Read our work

Massively parallel base editing to map variant effects in human hematopoiesis

Jorge D Martin-Rufino, Nicole Castano, Michael Pang, Emanuelle I Grody, Samantha Joubran, Alexis Caulier, Lara Wahlster, Tongqing Li, Xiaojie Qiu, Anna Maria Riera-Escandell, Gregory A Newby, Aziz Al’Khafaji, Santosh Chaudhary, Susan Black, Chen Weng, Glen Munson, David R Liu, Marcin W Wlodarski, Kacie Sims, Jamie H Oakley, Ross M Fasano, Ramnik J Xavier, Eric S Lander, Daryl E Klein, Vijay G Sankaran+.
Cell (2023)


Systematic evaluation of the impact of genetic variants is critical for the study and treatment of human physiology and disease. While specific mutations can be introduced by genome engineering, we still lack scalable approaches that are applicable to the important setting of primary cells, such as blood and immune cells. Here, we describe the development of massively parallel base-editing screens in human hematopoietic stem and progenitor cells. Such approaches enable functional screens for variant effects across any hematopoietic differentiation state. Moreover, they allow for rich phenotyping through single-cell RNA sequencing readouts and separately for characterization of editing outcomes through pooled single-cell genotyping. We efficiently design improved leukemia immunotherapy approaches, comprehensively identify non-coding variants modulating fetal hemoglobin expression, define mechanisms regulating hematopoietic differentiation, and probe the pathogenicity of uncharacterized disease-associated variants. These strategies will advance effective and high-throughput variant-to-function mapping in human hematopoiesis to identify the causes of diverse diseases.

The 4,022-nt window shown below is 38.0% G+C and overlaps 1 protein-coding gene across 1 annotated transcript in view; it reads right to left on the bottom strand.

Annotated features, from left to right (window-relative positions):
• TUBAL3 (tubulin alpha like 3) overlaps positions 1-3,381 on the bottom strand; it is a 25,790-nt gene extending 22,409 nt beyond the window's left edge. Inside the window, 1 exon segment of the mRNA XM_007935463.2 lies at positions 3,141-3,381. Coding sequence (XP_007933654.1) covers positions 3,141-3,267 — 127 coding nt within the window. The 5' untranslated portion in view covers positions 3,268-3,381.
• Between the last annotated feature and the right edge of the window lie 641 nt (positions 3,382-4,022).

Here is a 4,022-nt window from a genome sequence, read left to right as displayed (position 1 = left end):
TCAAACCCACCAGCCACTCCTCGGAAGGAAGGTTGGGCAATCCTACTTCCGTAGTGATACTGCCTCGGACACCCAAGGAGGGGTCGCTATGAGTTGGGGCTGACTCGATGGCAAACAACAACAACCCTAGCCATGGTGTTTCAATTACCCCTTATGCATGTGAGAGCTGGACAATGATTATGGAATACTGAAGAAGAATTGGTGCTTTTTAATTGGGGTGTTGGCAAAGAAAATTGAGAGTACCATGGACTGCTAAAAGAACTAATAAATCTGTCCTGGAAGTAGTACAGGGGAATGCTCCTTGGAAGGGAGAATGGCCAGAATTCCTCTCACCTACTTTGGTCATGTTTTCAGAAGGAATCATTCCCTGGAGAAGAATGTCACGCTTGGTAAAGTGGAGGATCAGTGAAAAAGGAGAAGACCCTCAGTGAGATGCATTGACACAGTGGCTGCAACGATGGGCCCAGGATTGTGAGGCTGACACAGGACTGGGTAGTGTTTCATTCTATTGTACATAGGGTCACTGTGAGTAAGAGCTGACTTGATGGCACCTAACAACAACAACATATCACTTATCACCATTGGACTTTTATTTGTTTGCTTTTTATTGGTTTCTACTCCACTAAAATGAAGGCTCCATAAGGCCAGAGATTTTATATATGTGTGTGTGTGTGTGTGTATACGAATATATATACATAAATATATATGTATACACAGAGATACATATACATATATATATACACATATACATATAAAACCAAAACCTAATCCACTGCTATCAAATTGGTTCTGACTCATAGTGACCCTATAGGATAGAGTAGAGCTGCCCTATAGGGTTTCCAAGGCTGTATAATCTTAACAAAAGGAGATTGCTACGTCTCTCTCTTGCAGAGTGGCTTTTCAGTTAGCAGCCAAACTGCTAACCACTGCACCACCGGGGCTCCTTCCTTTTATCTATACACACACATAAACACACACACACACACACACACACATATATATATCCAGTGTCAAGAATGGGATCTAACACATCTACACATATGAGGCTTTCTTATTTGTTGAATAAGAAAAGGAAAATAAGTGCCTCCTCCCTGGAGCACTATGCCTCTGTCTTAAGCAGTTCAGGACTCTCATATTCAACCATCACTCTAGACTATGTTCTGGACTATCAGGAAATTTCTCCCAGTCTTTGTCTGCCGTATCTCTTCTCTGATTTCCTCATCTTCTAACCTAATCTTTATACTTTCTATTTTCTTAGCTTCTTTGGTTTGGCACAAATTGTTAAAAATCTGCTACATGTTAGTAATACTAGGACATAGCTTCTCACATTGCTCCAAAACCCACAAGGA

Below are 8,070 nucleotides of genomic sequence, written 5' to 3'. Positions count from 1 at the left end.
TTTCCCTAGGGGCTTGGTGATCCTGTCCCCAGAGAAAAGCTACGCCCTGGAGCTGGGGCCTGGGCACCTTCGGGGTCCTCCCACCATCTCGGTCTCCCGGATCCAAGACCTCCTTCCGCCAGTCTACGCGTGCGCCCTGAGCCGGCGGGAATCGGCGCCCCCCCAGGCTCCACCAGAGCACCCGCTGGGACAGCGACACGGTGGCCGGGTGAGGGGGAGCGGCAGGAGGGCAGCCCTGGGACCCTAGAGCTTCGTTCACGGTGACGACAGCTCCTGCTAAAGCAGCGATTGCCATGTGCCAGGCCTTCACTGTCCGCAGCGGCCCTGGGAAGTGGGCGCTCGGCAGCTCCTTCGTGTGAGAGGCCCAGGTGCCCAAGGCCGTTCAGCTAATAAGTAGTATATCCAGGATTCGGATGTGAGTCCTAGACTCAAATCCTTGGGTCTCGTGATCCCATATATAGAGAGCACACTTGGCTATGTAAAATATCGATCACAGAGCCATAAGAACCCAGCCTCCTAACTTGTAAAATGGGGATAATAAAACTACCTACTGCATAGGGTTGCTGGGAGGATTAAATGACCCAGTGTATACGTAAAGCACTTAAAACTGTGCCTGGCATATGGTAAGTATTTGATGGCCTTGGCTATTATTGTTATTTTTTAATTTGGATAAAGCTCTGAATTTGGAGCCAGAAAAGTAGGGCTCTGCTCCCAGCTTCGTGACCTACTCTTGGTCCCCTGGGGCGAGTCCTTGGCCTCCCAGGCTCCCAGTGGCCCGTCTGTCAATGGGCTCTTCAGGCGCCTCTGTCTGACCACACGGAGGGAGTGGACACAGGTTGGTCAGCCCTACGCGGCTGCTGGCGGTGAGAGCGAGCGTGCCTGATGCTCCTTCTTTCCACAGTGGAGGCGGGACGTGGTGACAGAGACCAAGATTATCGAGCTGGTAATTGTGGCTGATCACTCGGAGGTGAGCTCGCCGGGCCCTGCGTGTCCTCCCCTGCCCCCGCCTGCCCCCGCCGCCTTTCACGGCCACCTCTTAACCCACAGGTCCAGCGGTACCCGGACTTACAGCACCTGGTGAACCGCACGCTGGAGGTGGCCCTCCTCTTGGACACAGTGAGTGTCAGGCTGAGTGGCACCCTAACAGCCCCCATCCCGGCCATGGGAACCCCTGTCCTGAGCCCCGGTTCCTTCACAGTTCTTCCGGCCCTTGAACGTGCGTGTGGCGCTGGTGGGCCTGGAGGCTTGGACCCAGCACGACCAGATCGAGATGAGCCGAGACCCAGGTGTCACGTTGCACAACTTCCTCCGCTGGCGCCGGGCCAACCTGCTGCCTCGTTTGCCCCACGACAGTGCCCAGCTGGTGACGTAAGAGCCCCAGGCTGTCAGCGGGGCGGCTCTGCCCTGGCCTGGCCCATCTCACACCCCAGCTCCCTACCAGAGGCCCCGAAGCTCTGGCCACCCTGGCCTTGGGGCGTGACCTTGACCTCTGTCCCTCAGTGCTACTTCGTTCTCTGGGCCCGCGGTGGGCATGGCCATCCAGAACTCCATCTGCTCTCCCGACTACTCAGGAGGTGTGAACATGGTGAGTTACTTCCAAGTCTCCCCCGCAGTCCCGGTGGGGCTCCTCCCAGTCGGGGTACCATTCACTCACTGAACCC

Footer Example